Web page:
Be a dipstick. The Lord puts only enough fuel in your daily tank for you to arrive safely at the destination He’s routed out for you. All the detours you add will either run you out of gas or land you in a ditch. Check your tank, review your destination, and then engage in the Three Ps: Prioritize, Plan, and Pace yourself.

Achk, I know. So many things we must do. A few things we want to do. And countless things we should do. We just have to recognize that we have the power to choose which shoulds are potential coulds … and then unapologetically embrace the woman our choices make us.

I will strengthen you, surely I will help you.Isaiah 41:10 NASB

*Adapted from Too Blessed to be Stressed for Moms by Debora M. Coty. Used with permission from Barbour Publishing.

TWEETABLE
Guilted by the Shoulds – tips for coping from @deboracoty on @AriseDailyDevo (Click to Tweet)

deboracotyAbout the author: Debora Coty lives, loves and laughs in central Florida with her longsuffering husband, Chuck, two grown children and four energetic grandbuddies. Debora is a popular speaker and award-winning author of over 40 inspirational books, including the bestselling Too Blessed to be Stressed series. Join Deb’s fun-loving community of BFFs (Blessed Friends Forever) at www.DeboraCoty.com.

Debora’s newest release is Too Blessed to be Stressed for Moms addresses the heart needs of moms drowning in the churning stress-pool of busyness. In her beloved mom-to-mom, grin-provoking style, Coty offers empathy, laughs, real-life stories, practical parenting survival tips, and fresh biblical insights to help you hear Papa God’s still, small voice through life’s chaos.

Join the conversation: What stresses you out? How do you give yourself a break?

Messy Christmas

by Kathy Howard @KathyHHoward

Christmas often comes with high expectations. We think everything has to be just so. Perfect decorations. Perfect family. Perfect gifts. Perfect meal.

Our culture perpetuates this fantasy. In the dozens of made-for-TV Christmas movies, the girl always finds her soul mate, the estranged father is always reunited with his family, the boy always gets the puppy, and the table is always laden with beautiful food (which must have been made by Christmas elves, because you don’t see anyone slaving away for hours in the kitchen).

But here’s the problem with high expectations: many of us will be disappointed. Life will never be perfect – not even at Christmas. Maybe especially at Christmas. The arrival of December 25th does not magically heal broken relationships or ease the pain of loss or pay the bills.

In fact, Christmas tends to intensify any grief, anxiety, and sadness we feel because we compare our imperfect, messy lives to that unrealistic perfect image. When our lives don’t measure up, we lose hope. Without hope, Christmas becomes a time we have to get through instead of a joyful celebration.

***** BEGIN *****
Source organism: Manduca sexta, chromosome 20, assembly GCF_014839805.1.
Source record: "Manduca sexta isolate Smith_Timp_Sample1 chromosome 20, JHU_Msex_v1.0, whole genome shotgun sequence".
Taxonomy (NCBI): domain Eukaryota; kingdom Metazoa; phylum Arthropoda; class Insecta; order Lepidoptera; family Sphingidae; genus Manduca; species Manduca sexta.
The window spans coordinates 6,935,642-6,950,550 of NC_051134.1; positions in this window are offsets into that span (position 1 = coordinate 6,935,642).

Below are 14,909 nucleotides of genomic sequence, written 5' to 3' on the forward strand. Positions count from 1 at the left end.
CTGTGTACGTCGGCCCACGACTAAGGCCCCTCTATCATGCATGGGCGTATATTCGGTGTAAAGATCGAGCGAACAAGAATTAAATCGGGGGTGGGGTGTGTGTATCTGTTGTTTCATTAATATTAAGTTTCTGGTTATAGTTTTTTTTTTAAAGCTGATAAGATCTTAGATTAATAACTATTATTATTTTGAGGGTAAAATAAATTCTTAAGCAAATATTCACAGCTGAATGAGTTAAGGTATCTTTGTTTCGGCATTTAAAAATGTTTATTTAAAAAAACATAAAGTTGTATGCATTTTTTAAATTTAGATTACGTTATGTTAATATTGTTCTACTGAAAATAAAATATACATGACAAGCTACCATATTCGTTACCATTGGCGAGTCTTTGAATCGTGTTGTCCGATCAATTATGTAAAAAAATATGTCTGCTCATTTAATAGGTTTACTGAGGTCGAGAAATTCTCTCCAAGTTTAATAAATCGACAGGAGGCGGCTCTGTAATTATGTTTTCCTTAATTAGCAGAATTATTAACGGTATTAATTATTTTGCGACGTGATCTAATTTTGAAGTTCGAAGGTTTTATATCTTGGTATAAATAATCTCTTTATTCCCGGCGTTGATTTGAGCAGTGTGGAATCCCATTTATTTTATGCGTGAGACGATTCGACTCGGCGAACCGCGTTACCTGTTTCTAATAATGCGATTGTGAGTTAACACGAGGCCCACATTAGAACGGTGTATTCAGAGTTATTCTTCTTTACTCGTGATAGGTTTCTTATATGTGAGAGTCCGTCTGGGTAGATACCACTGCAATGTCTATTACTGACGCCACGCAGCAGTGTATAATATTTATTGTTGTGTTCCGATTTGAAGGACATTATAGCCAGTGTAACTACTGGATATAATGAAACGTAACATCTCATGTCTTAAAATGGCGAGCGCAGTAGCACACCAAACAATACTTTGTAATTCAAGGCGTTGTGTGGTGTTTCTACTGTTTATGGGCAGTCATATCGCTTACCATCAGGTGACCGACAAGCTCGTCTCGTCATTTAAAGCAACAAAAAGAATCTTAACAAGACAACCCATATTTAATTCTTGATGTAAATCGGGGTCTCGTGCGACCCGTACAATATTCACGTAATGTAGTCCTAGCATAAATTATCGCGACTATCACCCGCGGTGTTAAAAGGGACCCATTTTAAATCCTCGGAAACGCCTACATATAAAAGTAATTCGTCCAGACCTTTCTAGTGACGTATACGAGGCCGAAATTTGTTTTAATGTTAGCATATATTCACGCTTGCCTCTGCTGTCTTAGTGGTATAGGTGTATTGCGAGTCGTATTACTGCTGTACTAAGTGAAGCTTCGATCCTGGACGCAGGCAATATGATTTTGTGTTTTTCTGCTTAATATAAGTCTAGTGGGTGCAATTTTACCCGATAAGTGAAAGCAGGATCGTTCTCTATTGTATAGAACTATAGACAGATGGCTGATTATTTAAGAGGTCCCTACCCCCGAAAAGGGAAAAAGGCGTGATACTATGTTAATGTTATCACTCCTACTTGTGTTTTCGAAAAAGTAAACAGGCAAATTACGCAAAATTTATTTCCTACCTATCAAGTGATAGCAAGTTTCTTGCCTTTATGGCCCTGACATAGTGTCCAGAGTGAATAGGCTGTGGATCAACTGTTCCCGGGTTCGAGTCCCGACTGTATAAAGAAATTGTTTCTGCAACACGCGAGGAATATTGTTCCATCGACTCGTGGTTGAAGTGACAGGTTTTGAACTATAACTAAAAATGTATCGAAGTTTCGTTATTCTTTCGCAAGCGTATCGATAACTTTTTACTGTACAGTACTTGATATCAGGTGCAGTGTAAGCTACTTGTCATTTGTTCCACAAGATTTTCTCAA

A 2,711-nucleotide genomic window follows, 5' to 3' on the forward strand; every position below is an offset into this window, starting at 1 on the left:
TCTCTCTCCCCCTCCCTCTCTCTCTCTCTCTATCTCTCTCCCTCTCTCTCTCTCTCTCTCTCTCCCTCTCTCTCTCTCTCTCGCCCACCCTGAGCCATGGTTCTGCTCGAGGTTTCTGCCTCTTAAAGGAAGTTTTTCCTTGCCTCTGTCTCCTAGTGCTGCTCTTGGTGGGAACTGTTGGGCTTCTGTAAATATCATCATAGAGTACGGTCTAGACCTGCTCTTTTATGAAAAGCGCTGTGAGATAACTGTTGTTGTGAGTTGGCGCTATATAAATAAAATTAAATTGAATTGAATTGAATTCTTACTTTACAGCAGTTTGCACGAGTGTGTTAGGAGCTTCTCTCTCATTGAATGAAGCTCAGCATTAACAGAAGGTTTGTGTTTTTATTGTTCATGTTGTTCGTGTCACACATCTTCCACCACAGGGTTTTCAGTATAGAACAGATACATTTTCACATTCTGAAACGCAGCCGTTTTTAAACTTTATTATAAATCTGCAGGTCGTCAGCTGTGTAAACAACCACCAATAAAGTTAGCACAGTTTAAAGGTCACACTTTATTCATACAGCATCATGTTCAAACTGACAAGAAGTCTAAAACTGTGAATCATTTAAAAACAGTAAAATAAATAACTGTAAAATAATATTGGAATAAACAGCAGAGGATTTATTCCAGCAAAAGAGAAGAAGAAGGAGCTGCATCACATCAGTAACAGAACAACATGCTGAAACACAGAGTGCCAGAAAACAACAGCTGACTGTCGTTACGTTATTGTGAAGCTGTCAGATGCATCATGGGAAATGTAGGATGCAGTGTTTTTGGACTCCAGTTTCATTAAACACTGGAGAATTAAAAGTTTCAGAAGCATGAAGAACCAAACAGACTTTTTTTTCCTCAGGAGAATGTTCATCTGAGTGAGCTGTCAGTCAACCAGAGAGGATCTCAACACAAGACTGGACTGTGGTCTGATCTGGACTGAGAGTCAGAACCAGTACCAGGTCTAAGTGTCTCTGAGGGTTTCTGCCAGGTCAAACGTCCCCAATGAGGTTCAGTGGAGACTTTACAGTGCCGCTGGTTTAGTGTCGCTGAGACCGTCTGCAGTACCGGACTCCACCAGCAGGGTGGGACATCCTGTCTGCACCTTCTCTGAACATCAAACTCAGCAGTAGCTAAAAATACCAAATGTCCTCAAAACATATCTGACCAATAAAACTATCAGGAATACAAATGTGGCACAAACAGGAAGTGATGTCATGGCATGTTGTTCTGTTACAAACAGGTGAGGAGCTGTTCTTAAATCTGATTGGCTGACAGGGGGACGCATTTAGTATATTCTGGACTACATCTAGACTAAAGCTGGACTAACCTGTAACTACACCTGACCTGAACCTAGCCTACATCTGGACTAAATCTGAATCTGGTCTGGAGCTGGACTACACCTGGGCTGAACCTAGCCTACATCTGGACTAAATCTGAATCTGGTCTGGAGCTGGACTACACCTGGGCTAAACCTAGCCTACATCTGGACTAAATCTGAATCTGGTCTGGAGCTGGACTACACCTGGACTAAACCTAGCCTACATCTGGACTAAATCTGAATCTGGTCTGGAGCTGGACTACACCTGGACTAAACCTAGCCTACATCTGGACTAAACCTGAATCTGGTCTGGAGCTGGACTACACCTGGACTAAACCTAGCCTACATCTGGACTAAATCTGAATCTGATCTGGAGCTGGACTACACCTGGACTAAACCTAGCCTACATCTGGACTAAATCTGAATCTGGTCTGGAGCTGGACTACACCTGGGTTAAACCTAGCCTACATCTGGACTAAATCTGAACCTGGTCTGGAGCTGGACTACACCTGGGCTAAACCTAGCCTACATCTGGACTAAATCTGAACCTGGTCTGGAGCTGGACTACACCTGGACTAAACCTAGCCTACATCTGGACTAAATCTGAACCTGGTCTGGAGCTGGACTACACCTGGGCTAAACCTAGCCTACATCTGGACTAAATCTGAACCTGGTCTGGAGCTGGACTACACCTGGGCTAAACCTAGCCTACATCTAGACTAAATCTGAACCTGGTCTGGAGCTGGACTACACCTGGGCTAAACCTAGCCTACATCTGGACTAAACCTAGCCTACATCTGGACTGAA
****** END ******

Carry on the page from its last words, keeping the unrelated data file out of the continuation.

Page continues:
Here’s the good news: Real hope for Christmas is not in a golden turkey or a new Kindle or a happy family gathered around a gorgeous tree. Real hope is in a babe in a manger. God come to earth to be with us. Immanuel.

The Word became flesh and made His dwelling among us… In Him was life and that life was the light of men… We have seen His glory, the glory of the One and Only, who came from the Father, full of grace and truth… To all who received Him, to those who believed in His name, He gave the right to become the children of God.  John 1:4, 12, 14 NIV

This life is messy and will be messy until Jesus comes back for His children. In the meantime, we will encounter trials, pain, death, sickness, divorce, heartache – oh, just name it! However, in the middle of all our mess we can find strength, joy, and peace in the Savior. The birth of that one tiny baby long ago provides hope – for this life and eternity.

Praise be to the God and Father of our Lord Jesus Christ! In his great mercy he has given us new birth into a living hope through the resurrection of Jesus Christ from the dead and into an inheritance that can never perish, spoil, or fade – kept in heaven for you, who through faith are shielded by God’s power until the coming of the salvation that is ready to be revealed in the last time. 1 Peter 1:3-5 NIV

Does your life feel messy this Christmas? Lay it all at the manger. Find your Christmas joy and peace in the Child of Christmas. In your Savior.

TWEETABLE
Does your life feel messy this Christmas? @KathyHHoward on @AriseDailyDevo (Click to Tweet)

Kathy HowardAbout the author: This post is adapted from Kathy Howard’s Bible study. Lavish Grace: Poured Out, Poured Through, and Overflowing. Lavish Grace is a 9-week journey with the apostle Paul that helps readers discover God’s abundant grace for their daily lives and relationships. You can find out more about Kathy, her speaking and writing, and find free resources at www.KathyHoward.org.